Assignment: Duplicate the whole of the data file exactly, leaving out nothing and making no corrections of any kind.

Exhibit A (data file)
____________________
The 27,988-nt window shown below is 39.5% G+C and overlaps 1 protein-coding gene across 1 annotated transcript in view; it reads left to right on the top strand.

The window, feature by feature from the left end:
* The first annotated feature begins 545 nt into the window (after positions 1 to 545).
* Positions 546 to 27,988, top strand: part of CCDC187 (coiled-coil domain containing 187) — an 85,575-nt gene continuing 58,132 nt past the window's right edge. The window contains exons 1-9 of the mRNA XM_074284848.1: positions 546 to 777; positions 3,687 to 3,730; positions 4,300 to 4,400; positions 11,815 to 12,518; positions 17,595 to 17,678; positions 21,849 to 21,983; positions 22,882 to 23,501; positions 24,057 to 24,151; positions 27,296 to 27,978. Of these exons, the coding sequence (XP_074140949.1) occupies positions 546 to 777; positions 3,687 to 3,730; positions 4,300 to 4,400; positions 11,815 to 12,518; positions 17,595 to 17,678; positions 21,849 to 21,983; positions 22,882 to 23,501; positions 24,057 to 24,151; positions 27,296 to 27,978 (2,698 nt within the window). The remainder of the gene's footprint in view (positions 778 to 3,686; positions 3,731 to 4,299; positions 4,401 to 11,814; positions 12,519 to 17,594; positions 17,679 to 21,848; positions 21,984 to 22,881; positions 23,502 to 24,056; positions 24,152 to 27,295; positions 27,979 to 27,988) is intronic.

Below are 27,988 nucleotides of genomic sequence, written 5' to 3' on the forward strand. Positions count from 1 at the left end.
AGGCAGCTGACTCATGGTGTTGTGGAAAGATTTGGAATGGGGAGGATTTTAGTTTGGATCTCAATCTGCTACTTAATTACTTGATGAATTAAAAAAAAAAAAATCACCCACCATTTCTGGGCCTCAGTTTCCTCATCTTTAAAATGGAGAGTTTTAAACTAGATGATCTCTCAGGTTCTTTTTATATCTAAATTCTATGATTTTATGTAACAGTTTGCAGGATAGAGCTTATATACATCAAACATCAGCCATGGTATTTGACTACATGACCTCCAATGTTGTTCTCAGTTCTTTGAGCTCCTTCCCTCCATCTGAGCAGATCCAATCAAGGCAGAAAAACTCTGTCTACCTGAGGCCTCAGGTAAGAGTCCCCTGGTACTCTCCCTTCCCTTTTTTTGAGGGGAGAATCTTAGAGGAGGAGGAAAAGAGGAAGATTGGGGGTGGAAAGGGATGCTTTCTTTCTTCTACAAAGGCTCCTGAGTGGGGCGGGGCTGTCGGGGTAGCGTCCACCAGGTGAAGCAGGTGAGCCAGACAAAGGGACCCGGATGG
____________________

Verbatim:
The 27,988-nt window shown below is 39.5% G+C and overlaps 1 protein-coding gene across 1 annotated transcript in view; it reads left to right on the top strand.

The window, feature by feature from the left end:
* The first annotated feature begins 545 nt into the window (after positions 1 to 545).
* Positions 546 to 27,988, top strand: part of CCDC187 (coiled-coil domain containing 187) — an 85,575-nt gene continuing 58,132 nt past the window's right edge. The window contains exons 1-9 of the mRNA XM_074284848.1: positions 546 to 777; positions 3,687 to 3,730; positions 4,300 to 4,400; positions 11,815 to 12,518; positions 17,595 to 17,678; positions 21,849 to 21,983; positions 22,882 to 23,501; positions 24,057 to 24,151; positions 27,296 to 27,978. Of these exons, the coding sequence (XP_074140949.1) occupies positions 546 to 777; positions 3,687 to 3,730; positions 4,300 to 4,400; positions 11,815 to 12,518; positions 17,595 to 17,678; positions 21,849 to 21,983; positions 22,882 to 23,501; positions 24,057 to 24,151; positions 27,296 to 27,978 (2,698 nt within the window). The remainder of the gene's footprint in view (positions 778 to 3,686; positions 3,731 to 4,299; positions 4,401 to 11,814; positions 12,519 to 17,594; positions 17,679 to 21,848; positions 21,984 to 22,881; positions 23,502 to 24,056; positions 24,152 to 27,295; positions 27,979 to 27,988) is intronic.

Below are 27,988 nucleotides of genomic sequence, written 5' to 3' on the forward strand. Positions count from 1 at the left end.
AGGCAGCTGACTCATGGTGTTGTGGAAAGATTTGGAATGGGGAGGATTTTAGTTTGGATCTCAATCTGCTACTTAATTACTTGATGAATTAAAAAAAAAAAAATCACCCACCATTTCTGGGCCTCAGTTTCCTCATCTTTAAAATGGAGAGTTTTAAACTAGATGATCTCTCAGGTTCTTTTTATATCTAAATTCTATGATTTTATGTAACAGTTTGCAGGATAGAGCTTATATACATCAAACATCAGCCATGGTATTTGACTACATGACCTCCAATGTTGTTCTCAGTTCTTTGAGCTCCTTCCCTCCATCTGAGCAGATCCAATCAAGGCAGAAAAACTCTGTCTACCTGAGGCCTCAGGTAAGAGTCCCCTGGTACTCTCCCTTCCCTTTTTTTGAGGGGAGAATCTTAGAGGAGGAGGAAAAGAGGAAGATTGGGGGTGGAAAGGGATGCTTTCTTTCTTCTACAAAGGCTCCTGAGTGGGGCGGGGCTGTCGGGGTAGCGTCCACCAGGTGAAGCAGGTGAGCCAGACAAAGGGACCCGGATGG